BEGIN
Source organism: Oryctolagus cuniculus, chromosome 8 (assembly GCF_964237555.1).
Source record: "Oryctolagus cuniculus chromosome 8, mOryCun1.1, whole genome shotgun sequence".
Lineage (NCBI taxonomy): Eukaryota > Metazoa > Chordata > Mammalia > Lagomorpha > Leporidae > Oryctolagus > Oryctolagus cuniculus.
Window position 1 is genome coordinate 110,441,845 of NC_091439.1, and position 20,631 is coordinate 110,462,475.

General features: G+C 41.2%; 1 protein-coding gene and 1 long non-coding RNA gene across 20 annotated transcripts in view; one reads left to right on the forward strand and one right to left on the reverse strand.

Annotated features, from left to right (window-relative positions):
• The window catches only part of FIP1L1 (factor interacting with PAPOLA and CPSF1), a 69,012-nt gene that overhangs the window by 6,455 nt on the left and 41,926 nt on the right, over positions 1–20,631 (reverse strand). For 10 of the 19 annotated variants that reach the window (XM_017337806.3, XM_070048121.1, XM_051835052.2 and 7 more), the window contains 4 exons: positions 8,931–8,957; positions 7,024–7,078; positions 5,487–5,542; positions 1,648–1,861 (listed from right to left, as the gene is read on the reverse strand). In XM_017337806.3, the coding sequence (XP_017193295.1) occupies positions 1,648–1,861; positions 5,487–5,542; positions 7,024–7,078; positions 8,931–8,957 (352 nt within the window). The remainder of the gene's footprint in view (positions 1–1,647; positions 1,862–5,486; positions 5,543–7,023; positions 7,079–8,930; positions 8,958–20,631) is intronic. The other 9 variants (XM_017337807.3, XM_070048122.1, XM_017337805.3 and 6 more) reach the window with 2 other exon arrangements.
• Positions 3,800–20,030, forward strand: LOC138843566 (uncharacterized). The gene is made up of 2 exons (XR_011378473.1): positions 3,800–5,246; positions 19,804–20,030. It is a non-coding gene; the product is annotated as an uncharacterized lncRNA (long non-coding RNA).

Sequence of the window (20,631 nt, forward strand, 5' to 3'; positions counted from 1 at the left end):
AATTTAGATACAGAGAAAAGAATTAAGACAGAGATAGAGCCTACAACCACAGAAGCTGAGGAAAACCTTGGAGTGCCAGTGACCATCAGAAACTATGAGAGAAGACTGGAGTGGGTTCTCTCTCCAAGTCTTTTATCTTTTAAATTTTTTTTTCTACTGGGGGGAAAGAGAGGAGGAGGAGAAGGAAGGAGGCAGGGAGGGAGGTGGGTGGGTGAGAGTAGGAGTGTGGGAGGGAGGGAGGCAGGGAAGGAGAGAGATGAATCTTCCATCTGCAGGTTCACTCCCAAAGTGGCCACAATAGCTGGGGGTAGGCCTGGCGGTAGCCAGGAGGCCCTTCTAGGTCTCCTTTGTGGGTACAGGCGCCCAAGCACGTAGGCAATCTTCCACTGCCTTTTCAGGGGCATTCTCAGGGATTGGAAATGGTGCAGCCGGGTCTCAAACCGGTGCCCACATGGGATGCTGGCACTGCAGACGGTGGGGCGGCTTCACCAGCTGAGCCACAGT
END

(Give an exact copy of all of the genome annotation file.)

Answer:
Source organism: Oryctolagus cuniculus, chromosome 8 (assembly GCF_964237555.1).
Source record: "Oryctolagus cuniculus chromosome 8, mOryCun1.1, whole genome shotgun sequence".
Lineage (NCBI taxonomy): Eukaryota > Metazoa > Chordata > Mammalia > Lagomorpha > Leporidae > Oryctolagus > Oryctolagus cuniculus.
Window position 1 is genome coordinate 110,441,845 of NC_091439.1, and position 20,631 is coordinate 110,462,475.

General features: G+C 41.2%; 1 protein-coding gene and 1 long non-coding RNA gene across 20 annotated transcripts in view; one reads left to right on the forward strand and one right to left on the reverse strand.

Annotated features, from left to right (window-relative positions):
• The window catches only part of FIP1L1 (factor interacting with PAPOLA and CPSF1), a 69,012-nt gene that overhangs the window by 6,455 nt on the left and 41,926 nt on the right, over positions 1–20,631 (reverse strand). For 10 of the 19 annotated variants that reach the window (XM_017337806.3, XM_070048121.1, XM_051835052.2 and 7 more), the window contains 4 exons: positions 8,931–8,957; positions 7,024–7,078; positions 5,487–5,542; positions 1,648–1,861 (listed from right to left, as the gene is read on the reverse strand). In XM_017337806.3, the coding sequence (XP_017193295.1) occupies positions 1,648–1,861; positions 5,487–5,542; positions 7,024–7,078; positions 8,931–8,957 (352 nt within the window). The remainder of the gene's footprint in view (positions 1–1,647; positions 1,862–5,486; positions 5,543–7,023; positions 7,079–8,930; positions 8,958–20,631) is intronic. The other 9 variants (XM_017337807.3, XM_070048122.1, XM_017337805.3 and 6 more) reach the window with 2 other exon arrangements.
• Positions 3,800–20,030, forward strand: LOC138843566 (uncharacterized). The gene is made up of 2 exons (XR_011378473.1): positions 3,800–5,246; positions 19,804–20,030. It is a non-coding gene; the product is annotated as an uncharacterized lncRNA (long non-coding RNA).

Sequence of the window (20,631 nt, forward strand, 5' to 3'; positions counted from 1 at the left end):
AATTTAGATACAGAGAAAAGAATTAAGACAGAGATAGAGCCTACAACCACAGAAGCTGAGGAAAACCTTGGAGTGCCAGTGACCATCAGAAACTATGAGAGAAGACTGGAGTGGGTTCTCTCTCCAAGTCTTTTATCTTTTAAATTTTTTTTTCTACTGGGGGGAAAGAGAGGAGGAGGAGAAGGAAGGAGGCAGGGAGGGAGGTGGGTGGGTGAGAGTAGGAGTGTGGGAGGGAGGGAGGCAGGGAAGGAGAGAGATGAATCTTCCATCTGCAGGTTCACTCCCAAAGTGGCCACAATAGCTGGGGGTAGGCCTGGCGGTAGCCAGGAGGCCCTTCTAGGTCTCCTTTGTGGGTACAGGCGCCCAAGCACGTAGGCAATCTTCCACTGCCTTTTCAGGGGCATTCTCAGGGATTGGAAATGGTGCAGCCGGGTCTCAAACCGGTGCCCACATGGGATGCTGGCACTGCAGACGGTGGGGCGGCTTCACCAGCTGAGCCACAGT